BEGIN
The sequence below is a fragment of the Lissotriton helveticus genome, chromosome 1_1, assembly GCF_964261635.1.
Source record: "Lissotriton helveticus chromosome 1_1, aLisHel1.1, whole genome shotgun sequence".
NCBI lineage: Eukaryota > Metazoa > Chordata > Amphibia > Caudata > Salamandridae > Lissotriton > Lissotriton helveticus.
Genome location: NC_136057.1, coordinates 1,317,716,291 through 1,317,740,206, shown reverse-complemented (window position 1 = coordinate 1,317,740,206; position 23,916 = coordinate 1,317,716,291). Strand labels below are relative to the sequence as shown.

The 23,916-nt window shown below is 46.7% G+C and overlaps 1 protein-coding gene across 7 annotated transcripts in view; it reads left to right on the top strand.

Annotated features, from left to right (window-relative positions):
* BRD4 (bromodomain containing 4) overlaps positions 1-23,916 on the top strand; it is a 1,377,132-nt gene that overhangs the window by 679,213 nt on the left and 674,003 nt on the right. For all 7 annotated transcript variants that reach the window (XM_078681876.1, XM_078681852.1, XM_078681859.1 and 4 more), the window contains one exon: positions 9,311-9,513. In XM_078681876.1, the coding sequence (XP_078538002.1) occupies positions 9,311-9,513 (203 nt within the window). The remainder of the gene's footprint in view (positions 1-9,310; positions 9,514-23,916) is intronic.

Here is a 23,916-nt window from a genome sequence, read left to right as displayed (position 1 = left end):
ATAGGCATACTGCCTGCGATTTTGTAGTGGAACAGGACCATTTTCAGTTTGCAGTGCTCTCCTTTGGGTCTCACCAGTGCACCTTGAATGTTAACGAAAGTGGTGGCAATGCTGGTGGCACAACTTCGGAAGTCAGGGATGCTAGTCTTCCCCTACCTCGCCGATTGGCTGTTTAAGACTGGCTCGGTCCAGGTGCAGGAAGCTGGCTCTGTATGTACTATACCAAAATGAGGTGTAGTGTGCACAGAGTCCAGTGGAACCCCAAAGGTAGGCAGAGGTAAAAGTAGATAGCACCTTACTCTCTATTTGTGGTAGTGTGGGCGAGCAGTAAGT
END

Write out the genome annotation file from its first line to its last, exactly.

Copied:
The sequence below is a fragment of the Lissotriton helveticus genome, chromosome 1_1, assembly GCF_964261635.1.
Source record: "Lissotriton helveticus chromosome 1_1, aLisHel1.1, whole genome shotgun sequence".
NCBI lineage: Eukaryota > Metazoa > Chordata > Amphibia > Caudata > Salamandridae > Lissotriton > Lissotriton helveticus.
Genome location: NC_136057.1, coordinates 1,317,716,291 through 1,317,740,206, shown reverse-complemented (window position 1 = coordinate 1,317,740,206; position 23,916 = coordinate 1,317,716,291). Strand labels below are relative to the sequence as shown.

The 23,916-nt window shown below is 46.7% G+C and overlaps 1 protein-coding gene across 7 annotated transcripts in view; it reads left to right on the top strand.

Annotated features, from left to right (window-relative positions):
* BRD4 (bromodomain containing 4) overlaps positions 1-23,916 on the top strand; it is a 1,377,132-nt gene that overhangs the window by 679,213 nt on the left and 674,003 nt on the right. For all 7 annotated transcript variants that reach the window (XM_078681876.1, XM_078681852.1, XM_078681859.1 and 4 more), the window contains one exon: positions 9,311-9,513. In XM_078681876.1, the coding sequence (XP_078538002.1) occupies positions 9,311-9,513 (203 nt within the window). The remainder of the gene's footprint in view (positions 1-9,310; positions 9,514-23,916) is intronic.

Here is a 23,916-nt window from a genome sequence, read left to right as displayed (position 1 = left end):
ATAGGCATACTGCCTGCGATTTTGTAGTGGAACAGGACCATTTTCAGTTTGCAGTGCTCTCCTTTGGGTCTCACCAGTGCACCTTGAATGTTAACGAAAGTGGTGGCAATGCTGGTGGCACAACTTCGGAAGTCAGGGATGCTAGTCTTCCCCTACCTCGCCGATTGGCTGTTTAAGACTGGCTCGGTCCAGGTGCAGGAAGCTGGCTCTGTATGTACTATACCAAAATGAGGTGTAGTGTGCACAGAGTCCAGTGGAACCCCAAAGGTAGGCAGAGGTAAAAGTAGATAGCACCTTACTCTCTATTTGTGGTAGTGTGGGCGAGCAGTAAGT